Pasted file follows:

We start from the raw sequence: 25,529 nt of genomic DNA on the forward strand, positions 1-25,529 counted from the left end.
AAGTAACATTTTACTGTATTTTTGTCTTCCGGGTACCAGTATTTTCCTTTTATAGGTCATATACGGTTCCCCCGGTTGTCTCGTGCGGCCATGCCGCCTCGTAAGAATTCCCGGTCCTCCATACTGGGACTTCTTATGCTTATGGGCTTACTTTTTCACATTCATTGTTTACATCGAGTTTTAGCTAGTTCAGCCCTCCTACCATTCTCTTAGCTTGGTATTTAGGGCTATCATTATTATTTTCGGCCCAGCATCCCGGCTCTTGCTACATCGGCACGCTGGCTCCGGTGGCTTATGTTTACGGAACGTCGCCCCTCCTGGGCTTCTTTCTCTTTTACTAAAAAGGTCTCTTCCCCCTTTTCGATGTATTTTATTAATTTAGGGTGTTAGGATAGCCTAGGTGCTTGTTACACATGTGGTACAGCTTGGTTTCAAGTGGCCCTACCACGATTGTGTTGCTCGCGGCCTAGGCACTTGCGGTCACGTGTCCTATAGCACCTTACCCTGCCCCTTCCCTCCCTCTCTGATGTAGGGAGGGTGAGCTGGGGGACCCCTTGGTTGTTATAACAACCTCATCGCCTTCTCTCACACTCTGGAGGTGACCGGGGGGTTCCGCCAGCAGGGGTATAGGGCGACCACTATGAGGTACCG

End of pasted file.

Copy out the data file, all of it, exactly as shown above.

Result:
We start from the raw sequence: 25,529 nt of genomic DNA on the forward strand, positions 1-25,529 counted from the left end.
AAGTAACATTTTACTGTATTTTTGTCTTCCGGGTACCAGTATTTTCCTTTTATAGGTCATATACGGTTCCCCCGGTTGTCTCGTGCGGCCATGCCGCCTCGTAAGAATTCCCGGTCCTCCATACTGGGACTTCTTATGCTTATGGGCTTACTTTTTCACATTCATTGTTTACATCGAGTTTTAGCTAGTTCAGCCCTCCTACCATTCTCTTAGCTTGGTATTTAGGGCTATCATTATTATTTTCGGCCCAGCATCCCGGCTCTTGCTACATCGGCACGCTGGCTCCGGTGGCTTATGTTTACGGAACGTCGCCCCTCCTGGGCTTCTTTCTCTTTTACTAAAAAGGTCTCTTCCCCCTTTTCGATGTATTTTATTAATTTAGGGTGTTAGGATAGCCTAGGTGCTTGTTACACATGTGGTACAGCTTGGTTTCAAGTGGCCCTACCACGATTGTGTTGCTCGCGGCCTAGGCACTTGCGGTCACGTGTCCTATAGCACCTTACCCTGCCCCTTCCCTCCCTCTCTGATGTAGGGAGGGTGAGCTGGGGGACCCCTTGGTTGTTATAACAACCTCATCGCCTTCTCTCACACTCTGGAGGTGACCGGGGGGTTCCGCCAGCAGGGGTATAGGGCGACCACTATGAGGTACCG